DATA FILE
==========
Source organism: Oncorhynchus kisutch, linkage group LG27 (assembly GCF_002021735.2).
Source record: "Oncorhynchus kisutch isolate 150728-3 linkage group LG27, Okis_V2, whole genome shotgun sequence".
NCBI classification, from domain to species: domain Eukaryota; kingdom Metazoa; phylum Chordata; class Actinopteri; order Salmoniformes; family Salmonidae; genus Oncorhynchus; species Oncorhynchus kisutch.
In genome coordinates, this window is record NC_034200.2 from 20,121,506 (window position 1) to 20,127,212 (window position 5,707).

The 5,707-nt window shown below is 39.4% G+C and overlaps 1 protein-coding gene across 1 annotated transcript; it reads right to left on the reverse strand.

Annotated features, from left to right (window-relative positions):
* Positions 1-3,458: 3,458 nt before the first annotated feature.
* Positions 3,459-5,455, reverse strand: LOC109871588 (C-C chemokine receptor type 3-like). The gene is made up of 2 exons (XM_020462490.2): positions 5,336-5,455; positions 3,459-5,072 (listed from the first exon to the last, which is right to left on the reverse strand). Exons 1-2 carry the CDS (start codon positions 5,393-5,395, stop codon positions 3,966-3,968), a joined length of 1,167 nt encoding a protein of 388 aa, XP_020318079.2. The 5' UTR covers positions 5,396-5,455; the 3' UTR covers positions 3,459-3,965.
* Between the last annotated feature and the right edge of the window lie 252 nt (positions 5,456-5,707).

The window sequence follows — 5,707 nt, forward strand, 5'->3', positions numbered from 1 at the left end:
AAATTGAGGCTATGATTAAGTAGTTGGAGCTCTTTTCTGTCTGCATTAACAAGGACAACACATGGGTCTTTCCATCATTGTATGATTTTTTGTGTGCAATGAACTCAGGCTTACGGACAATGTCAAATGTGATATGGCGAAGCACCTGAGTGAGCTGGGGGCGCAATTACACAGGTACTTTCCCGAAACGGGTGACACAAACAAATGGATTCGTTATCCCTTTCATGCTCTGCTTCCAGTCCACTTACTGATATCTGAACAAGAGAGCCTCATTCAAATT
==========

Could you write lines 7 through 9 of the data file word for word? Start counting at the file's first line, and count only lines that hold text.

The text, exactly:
* Positions 1-3,458: 3,458 nt before the first annotated feature.
* Positions 3,459-5,455, reverse strand: LOC109871588 (C-C chemokine receptor type 3-like). The gene is made up of 2 exons (XM_020462490.2): positions 5,336-5,455; positions 3,459-5,072 (listed from the first exon to the last, which is right to left on the reverse strand). Exons 1-2 carry the CDS (start codon positions 5,393-5,395, stop codon positions 3,966-3,968), a joined length of 1,167 nt encoding a protein of 388 aa, XP_020318079.2. The 5' UTR covers positions 5,396-5,455; the 3' UTR covers positions 3,459-3,965.
* Between the last annotated feature and the right edge of the window lie 252 nt (positions 5,456-5,707).